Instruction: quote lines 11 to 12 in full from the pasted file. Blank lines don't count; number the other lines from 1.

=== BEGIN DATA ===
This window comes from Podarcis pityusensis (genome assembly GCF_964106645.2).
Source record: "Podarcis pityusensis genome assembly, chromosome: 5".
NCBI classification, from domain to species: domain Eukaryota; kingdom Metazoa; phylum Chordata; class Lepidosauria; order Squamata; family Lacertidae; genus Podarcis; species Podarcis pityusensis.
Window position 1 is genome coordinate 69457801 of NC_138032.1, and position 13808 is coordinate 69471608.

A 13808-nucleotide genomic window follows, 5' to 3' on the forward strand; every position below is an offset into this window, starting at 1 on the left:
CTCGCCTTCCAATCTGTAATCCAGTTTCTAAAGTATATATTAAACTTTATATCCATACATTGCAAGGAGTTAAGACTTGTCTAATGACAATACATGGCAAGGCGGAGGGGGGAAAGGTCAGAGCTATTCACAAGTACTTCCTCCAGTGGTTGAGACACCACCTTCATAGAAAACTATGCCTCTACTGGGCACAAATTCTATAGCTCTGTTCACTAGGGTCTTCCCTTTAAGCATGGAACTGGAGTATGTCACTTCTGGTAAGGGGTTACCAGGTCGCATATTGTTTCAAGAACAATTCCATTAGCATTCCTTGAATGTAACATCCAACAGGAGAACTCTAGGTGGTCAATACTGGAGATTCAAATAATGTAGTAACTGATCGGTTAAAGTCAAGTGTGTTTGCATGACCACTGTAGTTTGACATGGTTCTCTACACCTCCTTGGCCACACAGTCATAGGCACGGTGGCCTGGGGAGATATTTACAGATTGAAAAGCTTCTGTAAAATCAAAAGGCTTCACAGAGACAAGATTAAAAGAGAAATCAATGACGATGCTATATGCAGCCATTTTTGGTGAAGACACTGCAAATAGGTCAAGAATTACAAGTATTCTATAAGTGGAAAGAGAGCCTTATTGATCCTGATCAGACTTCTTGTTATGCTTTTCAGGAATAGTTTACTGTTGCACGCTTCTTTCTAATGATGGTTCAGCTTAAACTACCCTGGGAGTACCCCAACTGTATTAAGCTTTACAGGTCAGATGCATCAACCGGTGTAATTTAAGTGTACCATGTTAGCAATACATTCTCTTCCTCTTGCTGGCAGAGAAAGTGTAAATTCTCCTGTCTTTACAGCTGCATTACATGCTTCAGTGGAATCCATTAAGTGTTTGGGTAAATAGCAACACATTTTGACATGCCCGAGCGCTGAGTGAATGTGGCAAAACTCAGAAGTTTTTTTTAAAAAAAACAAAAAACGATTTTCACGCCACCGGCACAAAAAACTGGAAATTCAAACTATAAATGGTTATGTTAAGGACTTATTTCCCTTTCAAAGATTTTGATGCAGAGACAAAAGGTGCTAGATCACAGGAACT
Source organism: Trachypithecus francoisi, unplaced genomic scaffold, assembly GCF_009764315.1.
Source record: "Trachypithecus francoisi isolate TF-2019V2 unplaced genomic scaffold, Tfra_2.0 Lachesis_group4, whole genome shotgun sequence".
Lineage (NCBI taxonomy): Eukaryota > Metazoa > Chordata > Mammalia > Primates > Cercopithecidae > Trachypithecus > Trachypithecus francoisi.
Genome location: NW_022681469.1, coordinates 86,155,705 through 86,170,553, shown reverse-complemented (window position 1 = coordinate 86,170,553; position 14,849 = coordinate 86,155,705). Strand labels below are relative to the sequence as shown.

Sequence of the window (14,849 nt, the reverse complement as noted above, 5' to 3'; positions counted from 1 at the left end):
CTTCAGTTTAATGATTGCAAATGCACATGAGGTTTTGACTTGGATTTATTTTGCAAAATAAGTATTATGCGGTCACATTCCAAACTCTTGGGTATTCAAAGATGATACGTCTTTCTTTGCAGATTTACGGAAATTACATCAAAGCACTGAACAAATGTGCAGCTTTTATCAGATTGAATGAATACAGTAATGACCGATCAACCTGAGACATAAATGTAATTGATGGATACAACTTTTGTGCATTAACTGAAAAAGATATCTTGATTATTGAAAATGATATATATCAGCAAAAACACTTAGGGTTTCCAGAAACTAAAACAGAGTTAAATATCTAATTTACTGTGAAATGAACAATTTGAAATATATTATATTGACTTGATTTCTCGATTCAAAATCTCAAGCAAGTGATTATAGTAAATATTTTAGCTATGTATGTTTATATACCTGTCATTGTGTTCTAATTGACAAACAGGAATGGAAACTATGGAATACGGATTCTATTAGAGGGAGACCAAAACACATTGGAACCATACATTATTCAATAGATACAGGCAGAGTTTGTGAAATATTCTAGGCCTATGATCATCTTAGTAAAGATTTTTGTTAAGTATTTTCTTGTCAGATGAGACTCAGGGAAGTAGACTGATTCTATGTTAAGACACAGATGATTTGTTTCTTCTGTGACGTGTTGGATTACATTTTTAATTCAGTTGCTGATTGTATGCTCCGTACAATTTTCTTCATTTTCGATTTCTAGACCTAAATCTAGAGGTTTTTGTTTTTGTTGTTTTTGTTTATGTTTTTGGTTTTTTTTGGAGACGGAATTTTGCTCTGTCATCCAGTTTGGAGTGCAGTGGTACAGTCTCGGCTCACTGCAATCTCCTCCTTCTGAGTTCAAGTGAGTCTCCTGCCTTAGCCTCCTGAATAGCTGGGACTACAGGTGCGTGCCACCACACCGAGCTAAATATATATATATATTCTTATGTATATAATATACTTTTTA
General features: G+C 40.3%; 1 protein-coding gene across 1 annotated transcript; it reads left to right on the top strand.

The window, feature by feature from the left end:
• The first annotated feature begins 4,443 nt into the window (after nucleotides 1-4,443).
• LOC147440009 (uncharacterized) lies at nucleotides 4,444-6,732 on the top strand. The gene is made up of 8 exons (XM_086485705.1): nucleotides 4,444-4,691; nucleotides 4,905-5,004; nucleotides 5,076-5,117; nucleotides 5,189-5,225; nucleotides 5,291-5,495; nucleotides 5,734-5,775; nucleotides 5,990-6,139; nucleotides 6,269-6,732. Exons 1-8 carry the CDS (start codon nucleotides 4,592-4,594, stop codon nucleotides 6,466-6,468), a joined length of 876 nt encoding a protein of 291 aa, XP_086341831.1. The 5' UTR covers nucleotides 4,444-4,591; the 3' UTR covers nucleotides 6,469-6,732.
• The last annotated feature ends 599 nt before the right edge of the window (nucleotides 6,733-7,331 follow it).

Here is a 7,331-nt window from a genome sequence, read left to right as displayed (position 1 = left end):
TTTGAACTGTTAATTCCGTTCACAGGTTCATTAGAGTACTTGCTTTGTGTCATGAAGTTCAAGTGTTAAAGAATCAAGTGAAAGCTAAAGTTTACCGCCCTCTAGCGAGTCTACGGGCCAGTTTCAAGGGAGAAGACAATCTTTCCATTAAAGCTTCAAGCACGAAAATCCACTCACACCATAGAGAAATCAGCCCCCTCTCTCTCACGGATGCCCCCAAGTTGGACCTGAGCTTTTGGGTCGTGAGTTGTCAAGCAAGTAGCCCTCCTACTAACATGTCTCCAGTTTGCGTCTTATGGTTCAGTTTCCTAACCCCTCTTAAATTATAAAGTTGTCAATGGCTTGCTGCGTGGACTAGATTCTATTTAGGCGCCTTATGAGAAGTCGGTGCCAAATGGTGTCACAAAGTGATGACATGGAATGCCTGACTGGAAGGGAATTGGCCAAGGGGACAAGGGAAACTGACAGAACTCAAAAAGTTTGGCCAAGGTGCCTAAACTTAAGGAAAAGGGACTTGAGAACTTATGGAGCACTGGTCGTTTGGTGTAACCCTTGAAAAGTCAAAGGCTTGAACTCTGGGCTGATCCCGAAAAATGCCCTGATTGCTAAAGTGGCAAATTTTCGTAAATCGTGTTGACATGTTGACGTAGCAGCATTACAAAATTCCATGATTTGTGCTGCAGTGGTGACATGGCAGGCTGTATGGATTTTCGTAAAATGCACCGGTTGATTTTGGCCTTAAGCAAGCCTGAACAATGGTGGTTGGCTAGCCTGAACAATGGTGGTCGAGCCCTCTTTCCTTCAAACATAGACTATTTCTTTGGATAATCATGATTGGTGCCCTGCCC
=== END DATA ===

Sequence of the window (14,849 nt, the reverse complement as noted above, 5' to 3'; positions counted from 1 at the left end):
CTTCAGTTTAATGATTGCAAATGCACATGAGGTTTTGACTTGGATTTATTTTGCAAAATAAGTATTATGCGGTCACATTCCAAACTCTTGGGTATTCAAAGATGATACGTCTTTCTTTGCAGATTTACGGAAATTACATCAAAGCACTGAACAAATGTGCAGCTTTTATCAGATTGAATGAATACAGTAATGACCGATCAACCTGAGACATAAATGTAATTGATGGATACAACTTTTGTGCATTAACTGAAAAAGATATCTTGATTATTGAAAATGATATATATCAGCAAAAACACTTAGGGTTTCCAGAAACTAAAACAGAGTTAAATATCTAATTTACTGTGAAATGAACAATTTGAAATATATTATATTGACTTGATTTCTCGATTCAAAATCTCAAGCAAGTGATTATAGTAAATATTTTAGCTATGTATGTTTATATACCTGTCATTGTGTTCTAATTGACAAACAGGAATGGAAACTATGGAATACGGATTCTATTAGAGGGAGACCAAAACACATTGGAACCATACATTATTCAATAGATACAGGCAGAGTTTGTGAAATATTCTAGGCCTATGATCATCTTAGTAAAGATTTTTGTTAAGTATTTTCTTGTCAGATGAGACTCAGGGAAGTAGACTGATTCTATGTTAAGACACAGATGATTTGTTTCTTCTGTGACGTGTTGGATTACATTTTTAATTCAGTTGCTGATTGTATGCTCCGTACAATTTTCTTCATTTTCGATTTCTAGACCTAAATCTAGAGGTTTTTGTTTTTGTTGTTTTTGTTTATGTTTTTGGTTTTTTTTGGAGACGGAATTTTGCTCTGTCATCCAGTTTGGAGTGCAGTGGTACAGTCTCGGCTCACTGCAATCTCCTCCTTCTGAGTTCAAGTGAGTCTCCTGCCTTAGCCTCCTGAATAGCTGGGACTACAGGTGCGTGCCACCACACCGAGCTAAATATATATATATATTCTTATGTATATAATATACTTTTTA